Michel Richard, owner of Central in Washington, is one of several well-known chefs who have been helping Amtrak revamp its onboard menus. (Matt McClain/The Washington Post)

Here in a small test kitchen on a dead-end street downtown, some of the food world’s greatest minds are at work. Their task might seem impossible, but they believe they can make a difference for millions of Amtrak riders, one roasted chicken at a time.

Amtrak has gone gourmet — or at least it’s trying to. In exchange for frequent traveler miles, the rail agency has hired some of the most accomplished chefs in the country, who come together each spring to brainstorm new dishes for Amtrak’s menus.

The annual chefs’ gathering is part of an effort to change the way riders think about train cuisine. The goal is hipper, more healthful food to tempt the palates of the millions of annual passengers. After all, in a world that embraces designer doughnuts and upscale ramen noodles, why not gourmet train food?

“Everyone wants to stay current,” said Tom Douglas, a James Beard Award-winning chef from Seattle, who is in his fifth year of developing dishes for Amtrak. “Customers are more friendly when they’ve had a meal.”

Douglas was joined in Wilmington in March by the likes of Michel Richard, the charming French master behind District hot spot Central, and Sara Jenkins, whose rustic Italian cooking has made her East Village restaurants Porchetta and Porsena must-gos. Amtrak’s culinary campaign is fueled by the rail service’s goal of becoming more self-sustaining and by the demands of customers who live, breathe and drink in a culture that has turned everyone into a connoisseur.

But even the most talented chefs admit that improving Amtrak’s food offerings can be an uphill climb. Like airlines back in the days when they actually offered meals to everyone, trains face particular logistical challenges. There is limited equipment and storage space, and items must be able to endure the sometimes bumpy ride.

“In some ways, the food is the easiest part of the equation,” said Daniel Malzhan, Amtrak’s executive chef for long-distance service.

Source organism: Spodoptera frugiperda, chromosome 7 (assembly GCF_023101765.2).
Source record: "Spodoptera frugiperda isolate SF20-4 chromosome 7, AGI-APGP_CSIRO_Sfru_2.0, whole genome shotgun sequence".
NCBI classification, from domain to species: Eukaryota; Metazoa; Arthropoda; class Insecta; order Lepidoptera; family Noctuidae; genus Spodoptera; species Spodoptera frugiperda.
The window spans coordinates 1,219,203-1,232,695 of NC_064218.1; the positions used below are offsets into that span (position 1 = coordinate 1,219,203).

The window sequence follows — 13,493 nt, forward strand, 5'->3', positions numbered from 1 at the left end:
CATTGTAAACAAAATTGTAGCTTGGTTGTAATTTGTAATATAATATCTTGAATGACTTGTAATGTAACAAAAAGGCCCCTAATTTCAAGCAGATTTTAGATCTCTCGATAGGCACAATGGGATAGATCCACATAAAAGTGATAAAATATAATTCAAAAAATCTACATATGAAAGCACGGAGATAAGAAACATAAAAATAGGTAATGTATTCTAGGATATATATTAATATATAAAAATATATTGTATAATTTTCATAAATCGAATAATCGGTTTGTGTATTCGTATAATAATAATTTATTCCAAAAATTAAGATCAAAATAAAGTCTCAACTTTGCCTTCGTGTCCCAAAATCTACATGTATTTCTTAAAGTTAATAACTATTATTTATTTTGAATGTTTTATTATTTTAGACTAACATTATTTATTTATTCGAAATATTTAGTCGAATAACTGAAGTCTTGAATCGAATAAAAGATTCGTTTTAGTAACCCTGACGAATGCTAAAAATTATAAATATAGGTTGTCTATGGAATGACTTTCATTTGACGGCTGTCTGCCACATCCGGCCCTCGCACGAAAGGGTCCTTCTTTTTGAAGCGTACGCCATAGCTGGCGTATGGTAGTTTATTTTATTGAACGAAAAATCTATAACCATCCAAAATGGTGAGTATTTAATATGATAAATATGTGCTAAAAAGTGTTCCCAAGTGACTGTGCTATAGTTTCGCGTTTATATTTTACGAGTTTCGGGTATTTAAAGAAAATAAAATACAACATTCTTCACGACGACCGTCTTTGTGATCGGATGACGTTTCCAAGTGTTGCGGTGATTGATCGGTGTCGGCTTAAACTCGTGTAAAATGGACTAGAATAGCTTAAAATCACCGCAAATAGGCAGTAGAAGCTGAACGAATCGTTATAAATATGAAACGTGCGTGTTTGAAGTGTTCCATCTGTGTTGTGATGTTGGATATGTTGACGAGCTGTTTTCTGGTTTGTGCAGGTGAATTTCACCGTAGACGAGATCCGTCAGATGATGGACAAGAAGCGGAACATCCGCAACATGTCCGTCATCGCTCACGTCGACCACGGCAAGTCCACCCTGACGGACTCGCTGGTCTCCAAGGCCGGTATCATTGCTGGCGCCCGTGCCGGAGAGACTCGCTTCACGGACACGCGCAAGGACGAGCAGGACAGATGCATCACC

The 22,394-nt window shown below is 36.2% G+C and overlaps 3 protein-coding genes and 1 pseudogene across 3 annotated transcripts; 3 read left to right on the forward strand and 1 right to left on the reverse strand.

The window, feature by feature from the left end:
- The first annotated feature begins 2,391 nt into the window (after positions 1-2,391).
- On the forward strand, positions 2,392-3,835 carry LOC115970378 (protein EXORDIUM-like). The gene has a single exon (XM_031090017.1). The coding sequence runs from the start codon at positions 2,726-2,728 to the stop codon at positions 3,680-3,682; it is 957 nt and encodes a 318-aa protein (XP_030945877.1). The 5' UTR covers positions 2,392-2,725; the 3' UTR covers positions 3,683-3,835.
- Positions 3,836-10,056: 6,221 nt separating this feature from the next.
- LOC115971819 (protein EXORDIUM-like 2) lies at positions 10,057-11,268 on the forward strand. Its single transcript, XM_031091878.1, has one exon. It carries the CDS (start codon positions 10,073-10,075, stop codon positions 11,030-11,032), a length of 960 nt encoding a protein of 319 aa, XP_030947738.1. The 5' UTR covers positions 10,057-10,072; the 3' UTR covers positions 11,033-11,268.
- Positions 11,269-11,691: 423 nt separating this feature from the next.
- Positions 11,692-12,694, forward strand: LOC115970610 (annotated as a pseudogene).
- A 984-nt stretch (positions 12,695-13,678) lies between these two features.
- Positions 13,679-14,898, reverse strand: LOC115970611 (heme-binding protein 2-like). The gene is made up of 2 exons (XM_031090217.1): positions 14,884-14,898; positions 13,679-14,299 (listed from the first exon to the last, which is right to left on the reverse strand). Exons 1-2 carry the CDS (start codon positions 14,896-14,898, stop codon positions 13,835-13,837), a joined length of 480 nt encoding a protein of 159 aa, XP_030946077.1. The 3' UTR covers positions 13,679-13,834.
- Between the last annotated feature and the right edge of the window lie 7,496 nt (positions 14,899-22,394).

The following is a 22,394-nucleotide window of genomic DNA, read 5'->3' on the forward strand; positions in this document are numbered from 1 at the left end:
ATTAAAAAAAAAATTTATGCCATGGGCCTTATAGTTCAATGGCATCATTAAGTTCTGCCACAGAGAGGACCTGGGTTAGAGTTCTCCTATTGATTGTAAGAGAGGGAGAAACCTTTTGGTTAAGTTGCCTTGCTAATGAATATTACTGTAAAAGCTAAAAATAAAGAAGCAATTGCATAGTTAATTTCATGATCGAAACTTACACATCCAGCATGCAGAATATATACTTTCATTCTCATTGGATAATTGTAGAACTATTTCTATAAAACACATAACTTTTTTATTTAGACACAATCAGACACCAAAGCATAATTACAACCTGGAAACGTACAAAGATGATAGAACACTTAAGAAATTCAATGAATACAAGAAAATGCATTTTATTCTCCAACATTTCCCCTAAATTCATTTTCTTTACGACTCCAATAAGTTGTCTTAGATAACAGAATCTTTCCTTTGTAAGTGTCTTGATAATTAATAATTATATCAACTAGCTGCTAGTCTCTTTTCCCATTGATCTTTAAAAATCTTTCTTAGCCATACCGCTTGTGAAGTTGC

A passenger’s food options vary depending on the route and the fare. There is more choice and, some say, better food on long-distance routes, where the trains are outfitted with small kitchens that include a grill and convection oven. On those routes, passengers can order a steak, grilled to order, or an omelet freshly made with cage-free eggs.

On shorter routes, like those in the Northeast Corridor, there are no kitchen facilities, so food choices are limited to snack-bar-type items, with one exception: On Acela trains, first-class passengers are served full meals, though as on airplanes the entrees are pre-packed, designed to be heated or served as is.

Regardless, persuading riders to spend their money in the cafe car rather than, say, the Chipotle at Union Station is a challenge. Many passengers said they rarely buy food on board. “Have I eaten on the train?” Todd Valentine of Bethesda said as he waited for a late-afternoon train to New York. “I have, and that’s why I have this bag of nuts.”

Others have noticed the changes.

Fresh off two gigs in Easton, Md., Dennis McNeil, a Los Angeles-based musician, dug into a turkey Gouda wrap on the 11 a.m. Northeast Regional bound for New York. “The meat was flavorful, and I liked the texture of the tortilla,” he said. “It really was a nice surprise to see some healthy selections on the menu.”

Jim Mathews, a regular Acela rider and former chairman of Amtrak’s Riders Advisory Committee, has worked closely with the railroad to improve food offerings. “I think they’ve taken giant leaps,” he said. “They recognize that not everyone wants to live on salt and hot dogs.”

But although Amtrak’s efforts may be winning over passengers like McNeil and Mathews, the rail system continues to have its critics in Congress, particularly Republicans who have pushed to privatize Amtrak’s food operations and criticized the prices Amtrak charges for everything, including a hamburger and a bottle of water. And despite the inclusion of more-healthful choices, those are far from the biggest sellers.

Perhaps the most ambitious effort to revamp menu offerings revolves around Amtrak’s Culinary Advisory Team. For almost a decade, the group has gathered in Wilmington, home to Amtrak’s National Training Center, for an intensive three-day session of cooking and brainstorming. One group of chefs focuses on menu items for short-range trips, while the other focuses on the long-distance menu.

“It’s great fun,” Richard said. “We cook. We eat.”